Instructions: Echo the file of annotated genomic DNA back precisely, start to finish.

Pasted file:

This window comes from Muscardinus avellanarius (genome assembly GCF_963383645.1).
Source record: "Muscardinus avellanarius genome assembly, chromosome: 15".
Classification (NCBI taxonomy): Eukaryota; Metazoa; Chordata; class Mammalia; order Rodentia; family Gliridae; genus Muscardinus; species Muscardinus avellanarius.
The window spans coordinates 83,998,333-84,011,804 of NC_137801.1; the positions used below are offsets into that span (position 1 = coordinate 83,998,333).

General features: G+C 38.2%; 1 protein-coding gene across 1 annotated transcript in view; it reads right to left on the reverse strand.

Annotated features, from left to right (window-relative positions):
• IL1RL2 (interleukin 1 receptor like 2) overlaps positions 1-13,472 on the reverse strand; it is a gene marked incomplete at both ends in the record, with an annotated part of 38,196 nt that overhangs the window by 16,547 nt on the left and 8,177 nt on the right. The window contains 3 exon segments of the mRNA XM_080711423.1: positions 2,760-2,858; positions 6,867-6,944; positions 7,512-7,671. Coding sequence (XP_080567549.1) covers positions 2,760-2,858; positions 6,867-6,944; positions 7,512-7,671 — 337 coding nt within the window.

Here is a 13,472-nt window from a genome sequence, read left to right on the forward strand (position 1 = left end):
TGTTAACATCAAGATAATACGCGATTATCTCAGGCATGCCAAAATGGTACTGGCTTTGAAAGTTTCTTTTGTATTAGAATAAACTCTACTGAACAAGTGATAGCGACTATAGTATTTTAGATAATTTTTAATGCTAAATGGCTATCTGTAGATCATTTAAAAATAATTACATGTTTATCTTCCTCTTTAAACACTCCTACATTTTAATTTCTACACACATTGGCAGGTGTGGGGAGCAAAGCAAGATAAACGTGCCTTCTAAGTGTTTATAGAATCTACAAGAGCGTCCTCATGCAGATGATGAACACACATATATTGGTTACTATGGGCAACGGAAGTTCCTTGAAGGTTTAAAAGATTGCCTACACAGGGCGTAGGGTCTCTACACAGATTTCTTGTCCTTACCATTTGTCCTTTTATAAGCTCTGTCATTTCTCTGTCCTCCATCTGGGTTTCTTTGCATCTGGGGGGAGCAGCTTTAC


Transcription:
This window comes from Muscardinus avellanarius (genome assembly GCF_963383645.1).
Source record: "Muscardinus avellanarius genome assembly, chromosome: 15".
Classification (NCBI taxonomy): Eukaryota; Metazoa; Chordata; class Mammalia; order Rodentia; family Gliridae; genus Muscardinus; species Muscardinus avellanarius.
The window spans coordinates 83,998,333-84,011,804 of NC_137801.1; the positions used below are offsets into that span (position 1 = coordinate 83,998,333).

General features: G+C 38.2%; 1 protein-coding gene across 1 annotated transcript in view; it reads right to left on the reverse strand.

Annotated features, from left to right (window-relative positions):
• IL1RL2 (interleukin 1 receptor like 2) overlaps positions 1-13,472 on the reverse strand; it is a gene marked incomplete at both ends in the record, with an annotated part of 38,196 nt that overhangs the window by 16,547 nt on the left and 8,177 nt on the right. The window contains 3 exon segments of the mRNA XM_080711423.1: positions 2,760-2,858; positions 6,867-6,944; positions 7,512-7,671. Coding sequence (XP_080567549.1) covers positions 2,760-2,858; positions 6,867-6,944; positions 7,512-7,671 — 337 coding nt within the window.

Here is a 13,472-nt window from a genome sequence, read left to right on the forward strand (position 1 = left end):
TGTTAACATCAAGATAATACGCGATTATCTCAGGCATGCCAAAATGGTACTGGCTTTGAAAGTTTCTTTTGTATTAGAATAAACTCTACTGAACAAGTGATAGCGACTATAGTATTTTAGATAATTTTTAATGCTAAATGGCTATCTGTAGATCATTTAAAAATAATTACATGTTTATCTTCCTCTTTAAACACTCCTACATTTTAATTTCTACACACATTGGCAGGTGTGGGGAGCAAAGCAAGATAAACGTGCCTTCTAAGTGTTTATAGAATCTACAAGAGCGTCCTCATGCAGATGATGAACACACATATATTGGTTACTATGGGCAACGGAAGTTCCTTGAAGGTTTAAAAGATTGCCTACACAGGGCGTAGGGTCTCTACACAGATTTCTTGTCCTTACCATTTGTCCTTTTATAAGCTCTGTCATTTCTCTGTCCTCCATCTGGGTTTCTTTGCATCTGGGGGGAGCAGCTTTAC